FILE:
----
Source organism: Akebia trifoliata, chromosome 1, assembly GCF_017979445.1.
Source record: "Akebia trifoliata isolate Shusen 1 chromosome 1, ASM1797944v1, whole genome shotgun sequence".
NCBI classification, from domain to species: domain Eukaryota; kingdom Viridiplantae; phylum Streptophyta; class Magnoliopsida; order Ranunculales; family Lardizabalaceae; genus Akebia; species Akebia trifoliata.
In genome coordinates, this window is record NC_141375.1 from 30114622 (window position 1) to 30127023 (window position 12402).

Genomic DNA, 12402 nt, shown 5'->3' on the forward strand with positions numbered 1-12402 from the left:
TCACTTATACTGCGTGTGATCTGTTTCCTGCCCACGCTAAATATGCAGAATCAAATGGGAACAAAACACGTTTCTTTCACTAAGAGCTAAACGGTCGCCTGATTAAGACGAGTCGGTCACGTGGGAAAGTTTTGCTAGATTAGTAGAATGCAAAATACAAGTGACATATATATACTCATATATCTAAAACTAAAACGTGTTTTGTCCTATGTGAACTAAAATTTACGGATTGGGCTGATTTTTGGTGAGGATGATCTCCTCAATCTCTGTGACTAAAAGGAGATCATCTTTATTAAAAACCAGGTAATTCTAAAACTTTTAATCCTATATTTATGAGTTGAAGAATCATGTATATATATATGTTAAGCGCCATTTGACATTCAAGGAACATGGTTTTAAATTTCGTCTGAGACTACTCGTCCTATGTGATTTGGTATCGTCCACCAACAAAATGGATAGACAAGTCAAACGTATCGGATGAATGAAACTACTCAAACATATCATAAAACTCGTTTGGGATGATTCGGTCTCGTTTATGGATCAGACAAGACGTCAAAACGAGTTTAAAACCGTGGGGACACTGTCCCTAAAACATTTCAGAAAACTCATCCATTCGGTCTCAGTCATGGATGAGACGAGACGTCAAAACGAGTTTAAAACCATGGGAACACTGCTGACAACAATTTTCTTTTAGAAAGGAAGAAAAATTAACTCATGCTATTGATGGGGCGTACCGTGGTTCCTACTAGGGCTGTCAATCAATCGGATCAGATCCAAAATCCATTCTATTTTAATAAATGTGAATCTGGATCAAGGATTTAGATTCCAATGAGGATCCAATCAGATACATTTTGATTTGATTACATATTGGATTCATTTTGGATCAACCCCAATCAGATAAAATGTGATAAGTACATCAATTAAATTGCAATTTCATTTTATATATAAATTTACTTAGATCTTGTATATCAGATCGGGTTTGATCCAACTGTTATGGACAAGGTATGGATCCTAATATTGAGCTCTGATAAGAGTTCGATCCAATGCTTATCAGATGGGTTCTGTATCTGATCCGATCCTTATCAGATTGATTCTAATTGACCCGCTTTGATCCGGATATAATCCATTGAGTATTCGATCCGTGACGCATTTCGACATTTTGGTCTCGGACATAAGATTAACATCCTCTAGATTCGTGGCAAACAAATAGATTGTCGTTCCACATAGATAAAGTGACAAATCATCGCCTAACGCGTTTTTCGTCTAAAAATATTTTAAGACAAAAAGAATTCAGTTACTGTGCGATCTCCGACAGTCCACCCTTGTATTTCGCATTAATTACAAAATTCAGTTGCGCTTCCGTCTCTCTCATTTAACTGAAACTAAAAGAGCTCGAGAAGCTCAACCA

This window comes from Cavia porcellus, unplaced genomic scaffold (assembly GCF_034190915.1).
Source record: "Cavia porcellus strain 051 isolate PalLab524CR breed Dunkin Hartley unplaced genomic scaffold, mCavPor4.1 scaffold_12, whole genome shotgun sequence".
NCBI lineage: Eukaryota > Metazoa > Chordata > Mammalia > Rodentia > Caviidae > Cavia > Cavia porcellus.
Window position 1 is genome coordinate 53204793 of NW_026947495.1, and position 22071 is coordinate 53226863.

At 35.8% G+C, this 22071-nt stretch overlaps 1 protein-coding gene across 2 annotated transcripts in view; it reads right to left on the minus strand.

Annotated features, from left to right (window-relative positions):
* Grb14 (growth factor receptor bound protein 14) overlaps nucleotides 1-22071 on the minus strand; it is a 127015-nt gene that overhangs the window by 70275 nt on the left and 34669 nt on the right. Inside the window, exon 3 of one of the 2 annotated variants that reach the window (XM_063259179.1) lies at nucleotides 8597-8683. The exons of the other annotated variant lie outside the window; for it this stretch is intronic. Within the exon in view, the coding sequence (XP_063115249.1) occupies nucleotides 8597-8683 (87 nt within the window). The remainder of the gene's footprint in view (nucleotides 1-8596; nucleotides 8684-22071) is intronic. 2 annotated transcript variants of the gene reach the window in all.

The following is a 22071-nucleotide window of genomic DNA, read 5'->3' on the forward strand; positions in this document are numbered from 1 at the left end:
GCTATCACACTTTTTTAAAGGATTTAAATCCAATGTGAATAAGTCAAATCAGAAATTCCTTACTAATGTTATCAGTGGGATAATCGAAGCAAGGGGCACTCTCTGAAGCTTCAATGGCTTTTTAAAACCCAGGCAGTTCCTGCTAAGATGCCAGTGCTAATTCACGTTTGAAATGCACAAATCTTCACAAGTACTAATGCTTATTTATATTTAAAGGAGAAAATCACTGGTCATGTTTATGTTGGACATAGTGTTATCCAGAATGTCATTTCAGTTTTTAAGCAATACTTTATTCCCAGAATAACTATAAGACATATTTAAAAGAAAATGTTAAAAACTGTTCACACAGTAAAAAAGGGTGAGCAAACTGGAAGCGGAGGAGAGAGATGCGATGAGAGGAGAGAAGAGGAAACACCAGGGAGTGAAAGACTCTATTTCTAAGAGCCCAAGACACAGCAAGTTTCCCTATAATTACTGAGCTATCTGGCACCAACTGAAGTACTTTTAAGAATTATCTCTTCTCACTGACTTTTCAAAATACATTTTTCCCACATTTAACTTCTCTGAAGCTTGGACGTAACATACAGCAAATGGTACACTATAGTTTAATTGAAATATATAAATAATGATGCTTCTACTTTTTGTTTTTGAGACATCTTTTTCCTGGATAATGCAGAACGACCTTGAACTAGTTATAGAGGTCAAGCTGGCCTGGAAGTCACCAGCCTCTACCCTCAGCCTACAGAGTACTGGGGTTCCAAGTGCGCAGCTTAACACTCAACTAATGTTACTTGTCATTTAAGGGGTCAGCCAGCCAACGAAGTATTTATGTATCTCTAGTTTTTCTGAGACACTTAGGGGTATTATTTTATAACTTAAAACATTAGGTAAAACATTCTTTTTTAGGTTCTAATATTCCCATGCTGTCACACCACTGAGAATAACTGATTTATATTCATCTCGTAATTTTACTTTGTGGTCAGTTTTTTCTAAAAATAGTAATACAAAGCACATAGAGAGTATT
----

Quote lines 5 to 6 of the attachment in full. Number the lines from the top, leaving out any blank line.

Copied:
Genomic DNA, 12402 nt, shown 5'->3' on the forward strand with positions numbered 1-12402 from the left:
TCACTTATACTGCGTGTGATCTGTTTCCTGCCCACGCTAAATATGCAGAATCAAATGGGAACAAAACACGTTTCTTTCACTAAGAGCTAAACGGTCGCCTGATTAAGACGAGTCGGTCACGTGGGAAAGTTTTGCTAGATTAGTAGAATGCAAAATACAAGTGACATATATATACTCATATATCTAAAACTAAAACGTGTTTTGTCCTATGTGAACTAAAATTTACGGATTGGGCTGATTTTTGGTGAGGATGATCTCCTCAATCTCTGTGACTAAAAGGAGATCATCTTTATTAAAAACCAGGTAATTCTAAAACTTTTAATCCTATATTTATGAGTTGAAGAATCATGTATATATATATGTTAAGCGCCATTTGACATTCAAGGAACATGGTTTTAAATTTCGTCTGAGACTACTCGTCCTATGTGATTTGGTATCGTCCACCAACAAAATGGATAGACAAGTCAAACGTATCGGATGAATGAAACTACTCAAACATATCATAAAACTCGTTTGGGATGATTCGGTCTCGTTTATGGATCAGACAAGACGTCAAAACGAGTTTAAAACCGTGGGGACACTGTCCCTAAAACATTTCAGAAAACTCATCCATTCGGTCTCAGTCATGGATGAGACGAGACGTCAAAACGAGTTTAAAACCATGGGAACACTGCTGACAACAATTTTCTTTTAGAAAGGAAGAAAAATTAACTCATGCTATTGATGGGGCGTACCGTGGTTCCTACTAGGGCTGTCAATCAATCGGATCAGATCCAAAATCCATTCTATTTTAATAAATGTGAATCTGGATCAAGGATTTAGATTCCAATGAGGATCCAATCAGATACATTTTGATTTGATTACATATTGGATTCATTTTGGATCAACCCCAATCAGATAAAATGTGATAAGTACATCAATTAAATTGCAATTTCATTTTATATATAAATTTACTTAGATCTTGTATATCAGATCGGGTTTGATCCAACTGTTATGGACAAGGTATGGATCCTAATATTGAGCTCTGATAAGAGTTCGATCCAATGCTTATCAGATGGGTTCTGTATCTGATCCGATCCTTATCAGATTGATTCTAATTGACCCGCTTTGATCCGGATATAATCCATTGAGTATTCGATCCGTGACGCATTTCGACATTTTGGTCTCGGACATAAGATTAACATCCTCTAGATTCGTGGCAAACAAATAGATTGTCGTTCCACATAGATAAAGTGACAAATCATCGCCTAACGCGTTTTTCGTCTAAAAATATTTTAAGACAAAAAGAATTCAGTTACTGTGCGATCTCCGACAGTCCACCCTTGTATTTCGCATTAATTACAAAATTCAGTTGCGCTTCCGTCTCTCTCATTTAACTGAAACTAAAAGAGCTCGAGAAGCTCAACCA